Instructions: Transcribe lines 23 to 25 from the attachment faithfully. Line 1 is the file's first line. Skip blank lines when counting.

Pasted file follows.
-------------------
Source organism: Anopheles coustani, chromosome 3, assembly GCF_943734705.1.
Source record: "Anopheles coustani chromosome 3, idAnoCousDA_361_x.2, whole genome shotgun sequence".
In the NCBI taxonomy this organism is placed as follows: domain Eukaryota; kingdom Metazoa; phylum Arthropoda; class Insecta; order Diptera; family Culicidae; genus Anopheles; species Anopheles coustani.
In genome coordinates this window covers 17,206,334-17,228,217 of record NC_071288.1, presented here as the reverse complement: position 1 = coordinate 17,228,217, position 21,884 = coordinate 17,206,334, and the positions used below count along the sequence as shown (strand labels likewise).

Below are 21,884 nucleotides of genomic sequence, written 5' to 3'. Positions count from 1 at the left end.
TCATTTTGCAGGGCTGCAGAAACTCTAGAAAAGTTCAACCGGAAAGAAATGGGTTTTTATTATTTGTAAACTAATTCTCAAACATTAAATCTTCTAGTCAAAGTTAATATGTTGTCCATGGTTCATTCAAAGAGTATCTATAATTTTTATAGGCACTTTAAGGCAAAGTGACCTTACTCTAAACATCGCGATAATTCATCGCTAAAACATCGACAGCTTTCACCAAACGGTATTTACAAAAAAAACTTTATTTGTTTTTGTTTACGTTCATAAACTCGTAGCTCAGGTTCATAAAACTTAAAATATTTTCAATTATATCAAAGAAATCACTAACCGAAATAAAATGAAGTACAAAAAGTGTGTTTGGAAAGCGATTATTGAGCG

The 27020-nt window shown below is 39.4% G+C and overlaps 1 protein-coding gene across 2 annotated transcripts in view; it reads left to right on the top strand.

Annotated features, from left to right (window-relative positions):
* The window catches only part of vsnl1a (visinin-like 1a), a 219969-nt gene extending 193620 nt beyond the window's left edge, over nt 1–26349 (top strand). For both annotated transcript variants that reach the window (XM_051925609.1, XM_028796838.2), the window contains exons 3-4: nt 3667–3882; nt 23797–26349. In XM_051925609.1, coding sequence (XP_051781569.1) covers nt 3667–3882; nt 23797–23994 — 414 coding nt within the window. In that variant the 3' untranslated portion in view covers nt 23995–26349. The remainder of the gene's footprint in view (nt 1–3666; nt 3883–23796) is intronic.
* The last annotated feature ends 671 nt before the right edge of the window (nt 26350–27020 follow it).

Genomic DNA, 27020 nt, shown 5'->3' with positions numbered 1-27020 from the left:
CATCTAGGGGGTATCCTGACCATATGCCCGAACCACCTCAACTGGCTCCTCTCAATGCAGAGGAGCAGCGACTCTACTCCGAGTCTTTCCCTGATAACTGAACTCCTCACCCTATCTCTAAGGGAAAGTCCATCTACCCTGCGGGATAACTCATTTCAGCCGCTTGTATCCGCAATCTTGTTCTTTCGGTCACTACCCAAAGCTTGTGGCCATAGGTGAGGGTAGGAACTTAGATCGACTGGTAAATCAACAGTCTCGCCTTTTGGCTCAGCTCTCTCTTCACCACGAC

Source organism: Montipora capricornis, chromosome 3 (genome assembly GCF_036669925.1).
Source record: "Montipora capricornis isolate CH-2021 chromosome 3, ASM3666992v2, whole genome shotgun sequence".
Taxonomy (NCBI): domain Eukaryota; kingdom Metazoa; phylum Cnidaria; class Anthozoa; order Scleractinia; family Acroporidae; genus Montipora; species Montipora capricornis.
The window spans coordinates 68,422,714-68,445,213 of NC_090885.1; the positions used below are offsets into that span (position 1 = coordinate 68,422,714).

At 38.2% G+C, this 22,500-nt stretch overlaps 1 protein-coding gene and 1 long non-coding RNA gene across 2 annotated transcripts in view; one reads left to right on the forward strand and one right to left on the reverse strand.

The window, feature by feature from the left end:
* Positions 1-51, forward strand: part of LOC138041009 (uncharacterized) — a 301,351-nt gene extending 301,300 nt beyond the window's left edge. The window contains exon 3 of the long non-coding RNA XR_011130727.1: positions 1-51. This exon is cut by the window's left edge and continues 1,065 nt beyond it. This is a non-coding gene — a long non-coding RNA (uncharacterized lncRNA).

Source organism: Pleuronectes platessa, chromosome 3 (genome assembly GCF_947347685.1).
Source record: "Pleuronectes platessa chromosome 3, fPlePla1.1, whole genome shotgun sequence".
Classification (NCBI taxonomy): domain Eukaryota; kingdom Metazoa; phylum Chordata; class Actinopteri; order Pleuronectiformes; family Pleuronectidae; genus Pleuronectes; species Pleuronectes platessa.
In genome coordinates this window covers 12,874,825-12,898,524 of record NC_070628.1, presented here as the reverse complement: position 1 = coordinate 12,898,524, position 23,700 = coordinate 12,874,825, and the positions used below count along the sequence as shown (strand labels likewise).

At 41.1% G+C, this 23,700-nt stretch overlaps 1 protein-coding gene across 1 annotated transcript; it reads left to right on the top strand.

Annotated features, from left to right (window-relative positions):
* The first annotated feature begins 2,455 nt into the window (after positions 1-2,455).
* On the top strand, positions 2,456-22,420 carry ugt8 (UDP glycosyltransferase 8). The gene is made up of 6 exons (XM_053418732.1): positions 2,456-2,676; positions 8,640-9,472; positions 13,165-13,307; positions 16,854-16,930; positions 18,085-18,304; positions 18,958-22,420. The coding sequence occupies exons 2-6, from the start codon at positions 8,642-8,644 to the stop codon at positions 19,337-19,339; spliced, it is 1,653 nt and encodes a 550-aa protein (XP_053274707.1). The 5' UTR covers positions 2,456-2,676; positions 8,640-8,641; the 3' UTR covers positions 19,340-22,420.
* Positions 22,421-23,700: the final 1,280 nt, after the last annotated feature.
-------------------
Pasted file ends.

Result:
In genome coordinates this window covers 12,874,825-12,898,524 of record NC_070628.1, presented here as the reverse complement: position 1 = coordinate 12,898,524, position 23,700 = coordinate 12,874,825, and the positions used below count along the sequence as shown (strand labels likewise).

At 41.1% G+C, this 23,700-nt stretch overlaps 1 protein-coding gene across 1 annotated transcript; it reads left to right on the top strand.

Annotated features, from left to right (window-relative positions):